And, for further ease of understanding, here is a short list of terms I’ve found that GT didn’t manage very well:
hyvelbänk, lit. “planing bench”, GT gives planer bench, should be workbench
klyva, lit. “split”, GT gives split, should (ususally) be rip here
klyvtandad, lit. “split-toothed”, GT gives split-toothed, should be filed rip
fogsvans (from German for “fox tail”), component words lit. “joint” and “tail”, GT gives joint tail, should be handsaw
nå, lit. either “reach” or “well”, GT opts for reach, should be well as in “well now, next up is …”
rikta, lit. either “aim”, “direct” or “joint”, GT opts for aim or direct, should be joint
rätskiva, lit. straight disc”, GT gives *straightening disc or straight plate, should be straight edge
kort rubank, no literal translation, GT gives short rubank, should be jack plane
lång rubank, no literal translation, GT gives long rubank, should be jointer
vindlattor, lit. “wind lattices”, GT gives wind bars, should be winding sticks
vinkelhake, lit. “angle hook”, GT gives angle bracket, should be try square
ämne, lit. “subject”, “topic”, “matter” or “substance”, “material”, or “blank”, GT opts for subject or topic, should be blank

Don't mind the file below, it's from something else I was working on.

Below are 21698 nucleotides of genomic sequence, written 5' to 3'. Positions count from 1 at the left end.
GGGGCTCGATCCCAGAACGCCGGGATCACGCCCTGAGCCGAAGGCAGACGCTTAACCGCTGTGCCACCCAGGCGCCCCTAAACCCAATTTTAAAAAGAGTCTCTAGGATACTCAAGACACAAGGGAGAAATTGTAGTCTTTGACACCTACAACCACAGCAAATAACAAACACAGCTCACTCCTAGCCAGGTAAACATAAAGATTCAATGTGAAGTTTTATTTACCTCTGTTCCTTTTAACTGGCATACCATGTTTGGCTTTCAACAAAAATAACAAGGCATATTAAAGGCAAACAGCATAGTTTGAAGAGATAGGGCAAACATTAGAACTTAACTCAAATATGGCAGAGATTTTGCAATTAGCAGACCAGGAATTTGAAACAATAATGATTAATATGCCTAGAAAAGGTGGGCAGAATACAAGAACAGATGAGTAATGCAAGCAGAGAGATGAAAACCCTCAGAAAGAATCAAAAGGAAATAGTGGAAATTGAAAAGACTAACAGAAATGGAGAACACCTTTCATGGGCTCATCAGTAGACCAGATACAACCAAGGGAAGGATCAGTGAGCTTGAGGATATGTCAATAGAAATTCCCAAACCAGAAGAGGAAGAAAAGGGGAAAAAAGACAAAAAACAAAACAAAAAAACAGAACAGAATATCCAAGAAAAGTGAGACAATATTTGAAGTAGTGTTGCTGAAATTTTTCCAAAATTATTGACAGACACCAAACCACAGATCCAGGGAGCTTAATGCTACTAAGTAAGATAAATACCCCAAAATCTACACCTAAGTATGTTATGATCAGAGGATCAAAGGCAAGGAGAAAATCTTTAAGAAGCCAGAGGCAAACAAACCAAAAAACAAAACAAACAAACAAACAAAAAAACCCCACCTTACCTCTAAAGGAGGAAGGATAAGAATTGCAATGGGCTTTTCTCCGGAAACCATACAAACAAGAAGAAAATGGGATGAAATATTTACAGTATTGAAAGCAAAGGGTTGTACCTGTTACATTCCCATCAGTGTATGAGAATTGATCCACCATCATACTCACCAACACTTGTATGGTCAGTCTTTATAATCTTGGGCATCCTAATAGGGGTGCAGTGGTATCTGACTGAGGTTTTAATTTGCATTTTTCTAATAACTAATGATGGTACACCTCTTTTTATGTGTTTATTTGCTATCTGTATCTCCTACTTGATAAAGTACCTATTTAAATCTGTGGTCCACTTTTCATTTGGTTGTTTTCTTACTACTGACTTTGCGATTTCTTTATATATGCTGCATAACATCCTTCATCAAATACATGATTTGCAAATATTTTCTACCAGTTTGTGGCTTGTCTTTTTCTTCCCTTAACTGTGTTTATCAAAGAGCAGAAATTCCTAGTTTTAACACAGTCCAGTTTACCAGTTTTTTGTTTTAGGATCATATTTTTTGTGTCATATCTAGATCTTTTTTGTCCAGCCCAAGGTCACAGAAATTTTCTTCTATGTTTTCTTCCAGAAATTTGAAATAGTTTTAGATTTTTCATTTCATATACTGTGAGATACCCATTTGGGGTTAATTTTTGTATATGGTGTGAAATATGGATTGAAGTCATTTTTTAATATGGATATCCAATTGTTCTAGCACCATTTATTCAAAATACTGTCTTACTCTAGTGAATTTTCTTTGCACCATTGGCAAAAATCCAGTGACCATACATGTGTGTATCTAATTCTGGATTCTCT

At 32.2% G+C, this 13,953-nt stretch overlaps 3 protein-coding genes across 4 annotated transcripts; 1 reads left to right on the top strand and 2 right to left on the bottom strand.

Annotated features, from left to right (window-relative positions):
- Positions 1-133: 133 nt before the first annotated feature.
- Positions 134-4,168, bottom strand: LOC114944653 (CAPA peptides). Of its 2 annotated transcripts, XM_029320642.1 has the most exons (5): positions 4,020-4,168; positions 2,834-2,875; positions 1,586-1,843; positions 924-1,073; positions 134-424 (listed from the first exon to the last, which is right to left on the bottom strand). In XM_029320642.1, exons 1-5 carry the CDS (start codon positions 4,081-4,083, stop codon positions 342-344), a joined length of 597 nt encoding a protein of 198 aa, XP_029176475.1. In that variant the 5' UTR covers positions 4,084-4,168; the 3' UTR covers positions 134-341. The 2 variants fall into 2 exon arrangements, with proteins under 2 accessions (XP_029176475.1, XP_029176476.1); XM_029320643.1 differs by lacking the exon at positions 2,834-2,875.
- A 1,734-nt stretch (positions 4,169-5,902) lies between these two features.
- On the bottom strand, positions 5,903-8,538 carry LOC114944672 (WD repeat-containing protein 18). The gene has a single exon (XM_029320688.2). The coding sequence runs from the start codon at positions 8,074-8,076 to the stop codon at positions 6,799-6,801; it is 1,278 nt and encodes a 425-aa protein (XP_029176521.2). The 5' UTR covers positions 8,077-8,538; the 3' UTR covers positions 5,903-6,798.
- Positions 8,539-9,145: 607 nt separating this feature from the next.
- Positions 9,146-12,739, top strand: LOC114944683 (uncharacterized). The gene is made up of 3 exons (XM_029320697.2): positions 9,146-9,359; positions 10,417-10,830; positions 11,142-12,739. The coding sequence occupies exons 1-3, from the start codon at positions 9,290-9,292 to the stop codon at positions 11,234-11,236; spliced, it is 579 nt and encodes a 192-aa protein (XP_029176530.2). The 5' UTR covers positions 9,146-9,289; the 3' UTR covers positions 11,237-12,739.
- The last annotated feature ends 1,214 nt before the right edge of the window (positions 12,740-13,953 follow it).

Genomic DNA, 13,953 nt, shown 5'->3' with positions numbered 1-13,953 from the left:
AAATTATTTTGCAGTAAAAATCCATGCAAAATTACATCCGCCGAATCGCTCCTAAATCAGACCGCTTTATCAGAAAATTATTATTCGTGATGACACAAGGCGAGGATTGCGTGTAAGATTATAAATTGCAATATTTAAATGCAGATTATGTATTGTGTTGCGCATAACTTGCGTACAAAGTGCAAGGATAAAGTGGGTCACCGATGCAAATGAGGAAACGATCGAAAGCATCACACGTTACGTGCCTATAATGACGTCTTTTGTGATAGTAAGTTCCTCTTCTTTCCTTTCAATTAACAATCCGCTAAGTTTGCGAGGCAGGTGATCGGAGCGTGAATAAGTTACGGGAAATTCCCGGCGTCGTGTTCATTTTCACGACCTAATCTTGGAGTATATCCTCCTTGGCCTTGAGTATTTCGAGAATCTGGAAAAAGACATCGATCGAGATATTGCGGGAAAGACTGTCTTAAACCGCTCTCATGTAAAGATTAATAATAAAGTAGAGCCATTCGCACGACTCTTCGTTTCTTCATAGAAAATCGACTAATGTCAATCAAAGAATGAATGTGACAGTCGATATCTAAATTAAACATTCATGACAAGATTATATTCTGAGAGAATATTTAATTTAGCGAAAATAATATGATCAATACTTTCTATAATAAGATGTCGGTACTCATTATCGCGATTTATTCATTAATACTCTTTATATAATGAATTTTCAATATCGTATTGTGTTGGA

strykmått, component words lit. “ironing” or “striking” or “coating (with paint)” and “measure”, GT gives ironing measure, should be marking gage
skrubbhyvel, lit. “scrub plane”, GT gives scrubber, should be scrub plane
knast, lit. “knot (in wood)” (can also be an insult!), GT gives knob, should be knot
Finally, the classic Swedish-English Technical Dictionary by Einar Engström is available for free online here.
Hope this helps – machine translation still is what it is, i.e. far from perfect.
I listen to all manner of podcasts and audio books at work and on the commute. Perfect! I’ve got the physical book, but haven’t had the time to get all the way through it, so this will be great!
And none of these alternate forms would exist without the Creative Commons license. When the FSF started the GNU project, many thought you couldn’t make money with it. Later the term Open Source came about for less restrictive software licenses. Creative Commons very likely was influenced by those licenses.
Red Hat, Google, Facebook, Microsoft, Amazon, IBM and many other software companies have been using, contributing to, creating and making money with Open Source for decades now. It’s no longer the exception for software, it’s the prefered way to develop software.
I’ve enjoyed seeing more authors using Creative Commons and am looking forward to more. Thank You!